Non-Patent Citations
1 *Popular Science , Dec., 1989, Back Up Battery , p. 73.
2Popular Science, Dec., 1989, "Back-Up Battery", p. 73.
3 *Quad City Times , Saturday, Aug. 19, 1989, New Battery Has Built In Rechargeable Spare to Save Forgetful Drivers .
4Quad-City Times, Saturday, Aug. 19, 1989, "New Battery Has Built-In Rechargeable Spare to Save Forgetful Drivers".
Referenced by
Citing PatentFiling datePublication dateApplicantTitle
US5223351 *Nov 14, 1991Jun 29, 1993Globe-Union Inc.Dual battery system
US5767658 *Nov 18, 1996Jun 16, 1998Gnb Technologies, Inc.Battery power system for a vehicle
US5866274 *Mar 14, 1996Feb 2, 1999Glorywin International Group, Ltd.Multiple battery comprising a cranking battery and an auxiliary battery
US5986431 *Mar 27, 1998Nov 16, 1999Gnb Technologies, Inc.Battery power system for vehicles
US5993983 *Mar 14, 1997Nov 30, 1999Century Mfg. Co.Portable power supply using hybrid battery technology
US6121750 *Dec 8, 1998Sep 19, 2000Glory Win International Group LimitedTwo terminal battery
US6198249Feb 15, 2000Mar 6, 2001Mark W. KrollThermal booster battery system
US6259228Feb 11, 2000Jul 10, 2001Snap-On Technologies, Inc.Battery pack and protective pouch therefor
US6734651Jun 5, 2002May 11, 2004Simtech Systems, LlcBattery backup system with remote switch for actuating backup battery
US6762926May 20, 2003Jul 13, 2004Luxon Energy Devices CorporationSupercapacitor with high energy density
US7339347Aug 11, 2003Mar 4, 2008Reserve Power Cell, LlcApparatus and method for reliably supplying electrical energy to an electrical system
US7388349Mar 22, 2004Jun 17, 2008Reserve Power Cell, LlcMultiple battery switching method and apparatus
US7427865Jan 9, 2008Sep 23, 2008Reserve Power Cell, LlcMethod for detecting a discharge condition fault in an electrical system of a vehicle or piece of machinery
US7567057 *Aug 9, 2004Jul 28, 2009Reserve Power Cell, LlcMultiple battery management system, auxiliary battery attachment system, and network controlled multiple battery system
US7675261Jan 9, 2008Mar 9, 2010Reserve Power Cell, LlcAuxiliary battery attachment apparatus for use in a multiple battery system that reliably supplies electrical energy to an electrical system
US7679314Jan 9, 2008Mar 16, 2010Reserve Power Cell, LlcMultiple battery system for reliably supplying electrical energy to an electrical system
US7834583 *May 9, 2008Nov 16, 2010Reserve Power Cell, LlcRemotely controlled multiple battery system
US7839117 *May 9, 2008Nov 23, 2010Reserve Power Cell, LlcSystem and method of detecting a battery fault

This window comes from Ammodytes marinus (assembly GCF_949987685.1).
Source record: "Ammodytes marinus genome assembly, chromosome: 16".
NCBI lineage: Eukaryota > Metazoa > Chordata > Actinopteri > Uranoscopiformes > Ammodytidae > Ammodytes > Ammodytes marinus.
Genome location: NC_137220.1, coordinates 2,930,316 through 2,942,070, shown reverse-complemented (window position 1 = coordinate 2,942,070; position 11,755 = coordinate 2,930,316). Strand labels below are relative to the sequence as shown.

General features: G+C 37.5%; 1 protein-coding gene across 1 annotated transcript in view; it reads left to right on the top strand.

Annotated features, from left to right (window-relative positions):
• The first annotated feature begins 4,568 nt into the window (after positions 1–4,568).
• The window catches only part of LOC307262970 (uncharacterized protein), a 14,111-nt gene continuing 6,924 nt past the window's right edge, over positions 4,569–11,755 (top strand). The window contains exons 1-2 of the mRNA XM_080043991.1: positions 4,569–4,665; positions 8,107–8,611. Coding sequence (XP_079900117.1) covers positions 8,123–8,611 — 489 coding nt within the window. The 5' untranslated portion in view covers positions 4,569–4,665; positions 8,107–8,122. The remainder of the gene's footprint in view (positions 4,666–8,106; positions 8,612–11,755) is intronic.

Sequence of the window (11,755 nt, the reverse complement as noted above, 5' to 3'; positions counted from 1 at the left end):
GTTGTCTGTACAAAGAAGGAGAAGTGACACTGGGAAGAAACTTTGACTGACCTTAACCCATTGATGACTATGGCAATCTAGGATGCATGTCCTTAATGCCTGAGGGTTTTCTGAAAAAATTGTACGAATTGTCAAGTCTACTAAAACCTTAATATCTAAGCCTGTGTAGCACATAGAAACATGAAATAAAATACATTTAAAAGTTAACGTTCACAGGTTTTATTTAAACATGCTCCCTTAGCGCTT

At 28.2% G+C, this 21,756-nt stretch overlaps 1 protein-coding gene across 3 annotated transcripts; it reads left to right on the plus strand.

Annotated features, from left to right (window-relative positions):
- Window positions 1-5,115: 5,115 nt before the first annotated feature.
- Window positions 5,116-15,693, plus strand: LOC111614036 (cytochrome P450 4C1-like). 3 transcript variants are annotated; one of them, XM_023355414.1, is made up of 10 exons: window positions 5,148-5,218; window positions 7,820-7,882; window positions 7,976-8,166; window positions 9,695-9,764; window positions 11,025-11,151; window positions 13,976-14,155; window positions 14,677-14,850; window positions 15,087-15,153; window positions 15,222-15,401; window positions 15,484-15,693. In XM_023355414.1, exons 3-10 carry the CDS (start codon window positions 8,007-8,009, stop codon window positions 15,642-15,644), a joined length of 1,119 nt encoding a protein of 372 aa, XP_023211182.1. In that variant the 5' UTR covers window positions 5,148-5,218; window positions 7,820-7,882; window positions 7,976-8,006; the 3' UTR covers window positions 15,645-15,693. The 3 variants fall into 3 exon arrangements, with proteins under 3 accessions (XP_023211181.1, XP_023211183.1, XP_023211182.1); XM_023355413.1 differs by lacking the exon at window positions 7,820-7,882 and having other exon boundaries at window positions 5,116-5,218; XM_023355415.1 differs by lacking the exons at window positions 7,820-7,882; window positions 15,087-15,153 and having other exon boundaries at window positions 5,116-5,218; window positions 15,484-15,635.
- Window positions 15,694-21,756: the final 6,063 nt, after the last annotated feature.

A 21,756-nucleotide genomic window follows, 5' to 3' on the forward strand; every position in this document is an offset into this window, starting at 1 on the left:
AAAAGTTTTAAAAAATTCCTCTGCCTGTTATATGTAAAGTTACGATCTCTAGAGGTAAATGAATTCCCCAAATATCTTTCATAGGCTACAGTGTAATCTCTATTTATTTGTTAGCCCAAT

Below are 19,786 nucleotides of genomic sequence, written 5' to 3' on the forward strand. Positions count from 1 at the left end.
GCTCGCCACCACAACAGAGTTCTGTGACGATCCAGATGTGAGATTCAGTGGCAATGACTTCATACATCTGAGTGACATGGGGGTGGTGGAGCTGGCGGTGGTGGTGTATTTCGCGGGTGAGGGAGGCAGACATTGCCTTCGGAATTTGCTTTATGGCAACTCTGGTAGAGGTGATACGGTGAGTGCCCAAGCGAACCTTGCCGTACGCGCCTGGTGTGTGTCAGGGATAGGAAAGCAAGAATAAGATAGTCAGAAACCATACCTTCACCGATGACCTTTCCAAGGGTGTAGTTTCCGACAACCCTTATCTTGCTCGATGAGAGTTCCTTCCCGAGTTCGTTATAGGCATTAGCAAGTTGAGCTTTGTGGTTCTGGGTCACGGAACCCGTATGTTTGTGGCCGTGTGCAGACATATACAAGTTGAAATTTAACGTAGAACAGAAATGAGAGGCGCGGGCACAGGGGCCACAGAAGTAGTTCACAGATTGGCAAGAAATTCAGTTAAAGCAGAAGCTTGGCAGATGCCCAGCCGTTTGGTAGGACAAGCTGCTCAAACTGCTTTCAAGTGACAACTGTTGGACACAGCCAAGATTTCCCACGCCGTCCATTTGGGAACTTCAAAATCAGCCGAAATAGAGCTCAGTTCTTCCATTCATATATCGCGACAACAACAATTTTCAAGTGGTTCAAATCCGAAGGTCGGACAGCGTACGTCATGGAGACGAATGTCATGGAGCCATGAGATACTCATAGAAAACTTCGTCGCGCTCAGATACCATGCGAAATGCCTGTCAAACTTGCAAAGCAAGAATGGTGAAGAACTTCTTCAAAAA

US7914917 *Jan 16, 2007Mar 29, 2011Panasonic CorporationHybrid power supply unit
US8013611Jul 14, 2006Sep 6, 2011Reserve Power Cell, LlcVehicle battery product and battery monitoring system
US8120364Jan 15, 2009Feb 21, 2012Reserve Power Cell, LlcStand alone battery monitoring system with alert
US9484741Apr 18, 2013Nov 1, 2016Efren HernandezMultiple voltage power box
US20050035737 *Aug 11, 2003Feb 17, 2005Whodathought Holdings, Inc.[Multiple Battery System and Auxiliary Battery Attachment System]
US20050035741 *Aug 9, 2004Feb 17, 2005David ElderMultiple battery management system, auxiliary battery attachment system, and network controlled multiple battery system
US20070166574 *Jan 16, 2007Jul 19, 2007Takuya NakashimaHybrid power supply unit
US20070229032 *Jul 14, 2006Oct 4, 2007David ElderBattery monitoring, warranty, and performance tracking system
US20080315686 *May 9, 2008Dec 25, 2008David ElderSystem and method of detecting a battery fault
US20080315837 *May 9, 2008Dec 25, 2008David ElderRemotely controlled multiple battery system
US20090309540 *Aug 14, 2009Dec 17, 2009David ElderMethod of operating a networl with a programmable battery and programming same
US20100076706 *Jan 15, 2009Mar 25, 2010David ElderStand alone battery monitoring system with alert
US20110260540 *Apr 24, 2010Oct 27, 2011Exa Energy Technology Co., LtdBackup power supply for a vehicle
WO2000041262A1 *Jan 6, 1999Jul 13, 2000Lavrov, Petr PetrovichAccumulator battery
WO2001028028A1 *Oct 6, 2000Apr 19, 2001Reveo, Inc.Electro-chemical power generation systems employing arrays of electronically-controllable discharging and/or recharging cells
U.S. Classification429/9, 429/48
International ClassificationH01M16/00, H01M10/12, H02J7/14, H01M10/42
Cooperative ClassificationH01M10/4207, H01M16/00, H01M10/122, Y02T10/7016, Y02E60/126, H02J7/1423
European ClassificationH01M10/12B, H01M16/00, H01M10/42B, H02J7/14D
Legal Events
Dec 5, 1995REMIMaintenance fee reminder mailed
Apr 29, 1996SULPSurcharge for late payment
Apr 29, 1996FPAYFee payment
Year of fee payment: 4
Nov 23, 1999REMIMaintenance fee reminder mailed
Apr 30, 2000LAPSLapse for failure to pay maintenance fees
Jul 11, 2000FPExpired due to failure to pay maintenance fee
Effective date: 20000428